Angelo Cardinal Scola, 71, Italy
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Scola was named the Archbishop of Milan in 2011, a prominent post in the Roman Catholic church.
"If we had to pick a frontrunner, it's him," Bunson said. "He first is a brilliant theologian and has the intellectual heft to be pope, which is crucial. He has the clear favor of Pope Benedict.
Milan and Venice together have produced five popes in the past century.
Scola is also committed to promoting an understanding across faiths.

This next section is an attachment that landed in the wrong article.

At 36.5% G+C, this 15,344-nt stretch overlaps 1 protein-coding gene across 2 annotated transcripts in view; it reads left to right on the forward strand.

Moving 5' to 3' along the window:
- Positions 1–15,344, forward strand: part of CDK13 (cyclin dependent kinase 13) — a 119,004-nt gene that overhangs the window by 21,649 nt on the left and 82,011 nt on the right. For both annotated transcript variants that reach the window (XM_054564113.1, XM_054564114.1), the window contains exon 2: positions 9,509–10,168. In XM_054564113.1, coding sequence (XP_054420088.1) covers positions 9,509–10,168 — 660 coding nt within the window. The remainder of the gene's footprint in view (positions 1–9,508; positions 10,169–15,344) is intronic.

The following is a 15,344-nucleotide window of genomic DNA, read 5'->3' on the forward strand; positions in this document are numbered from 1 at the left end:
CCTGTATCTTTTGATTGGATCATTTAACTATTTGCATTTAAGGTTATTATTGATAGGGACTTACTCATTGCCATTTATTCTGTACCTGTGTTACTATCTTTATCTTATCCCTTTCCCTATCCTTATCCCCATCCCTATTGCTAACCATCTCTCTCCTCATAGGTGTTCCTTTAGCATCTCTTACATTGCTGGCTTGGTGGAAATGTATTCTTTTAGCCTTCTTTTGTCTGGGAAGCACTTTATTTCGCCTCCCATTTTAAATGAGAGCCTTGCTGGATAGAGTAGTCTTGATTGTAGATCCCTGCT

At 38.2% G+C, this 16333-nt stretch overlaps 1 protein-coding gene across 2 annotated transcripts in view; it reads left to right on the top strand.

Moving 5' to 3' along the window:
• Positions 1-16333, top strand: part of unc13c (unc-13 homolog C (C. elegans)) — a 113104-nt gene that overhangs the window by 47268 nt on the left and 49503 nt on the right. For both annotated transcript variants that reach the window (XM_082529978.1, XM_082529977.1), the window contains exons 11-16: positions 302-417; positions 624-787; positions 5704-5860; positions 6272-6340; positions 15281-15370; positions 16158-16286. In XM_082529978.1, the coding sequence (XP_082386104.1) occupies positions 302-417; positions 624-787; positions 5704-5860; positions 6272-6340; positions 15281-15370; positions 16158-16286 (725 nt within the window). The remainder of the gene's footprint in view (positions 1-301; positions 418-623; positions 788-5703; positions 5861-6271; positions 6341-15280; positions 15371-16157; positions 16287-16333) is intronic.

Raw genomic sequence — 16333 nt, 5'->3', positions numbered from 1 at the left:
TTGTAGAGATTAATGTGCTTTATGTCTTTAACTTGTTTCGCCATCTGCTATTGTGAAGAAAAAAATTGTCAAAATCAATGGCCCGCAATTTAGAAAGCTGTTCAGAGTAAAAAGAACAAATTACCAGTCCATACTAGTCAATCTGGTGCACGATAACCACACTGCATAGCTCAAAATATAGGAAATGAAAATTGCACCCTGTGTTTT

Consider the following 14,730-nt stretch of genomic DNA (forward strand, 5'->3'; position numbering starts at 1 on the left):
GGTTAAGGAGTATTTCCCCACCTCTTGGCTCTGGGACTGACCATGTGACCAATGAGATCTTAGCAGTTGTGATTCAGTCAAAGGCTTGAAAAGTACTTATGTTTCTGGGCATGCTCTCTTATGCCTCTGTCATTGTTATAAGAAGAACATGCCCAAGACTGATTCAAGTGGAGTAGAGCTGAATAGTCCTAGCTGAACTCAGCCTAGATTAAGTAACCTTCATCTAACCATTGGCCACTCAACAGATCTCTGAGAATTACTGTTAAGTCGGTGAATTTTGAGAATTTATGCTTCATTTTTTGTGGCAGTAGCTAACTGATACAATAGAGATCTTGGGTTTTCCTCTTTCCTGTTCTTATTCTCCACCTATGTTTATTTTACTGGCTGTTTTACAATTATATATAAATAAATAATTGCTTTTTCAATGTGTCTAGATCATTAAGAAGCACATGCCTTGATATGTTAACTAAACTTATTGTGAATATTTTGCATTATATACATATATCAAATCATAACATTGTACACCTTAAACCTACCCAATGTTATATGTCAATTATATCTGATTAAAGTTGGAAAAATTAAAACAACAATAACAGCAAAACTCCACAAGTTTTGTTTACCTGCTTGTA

He started the Oasis Foundation in 2004, which helps bridge a dialogue between Christians and Muslims.
Helen Alvaré, a professor of law at George Mason University and an advisor to Pope Benedict XVI's Pontifical Council for the Laity, agreed that Scola will be considered papabili -- an Italian word for someone highly qualified for the papacy.
"It would not be surprise me if a Scola, or another great European mind also was determined to be what was needed for the times," she said.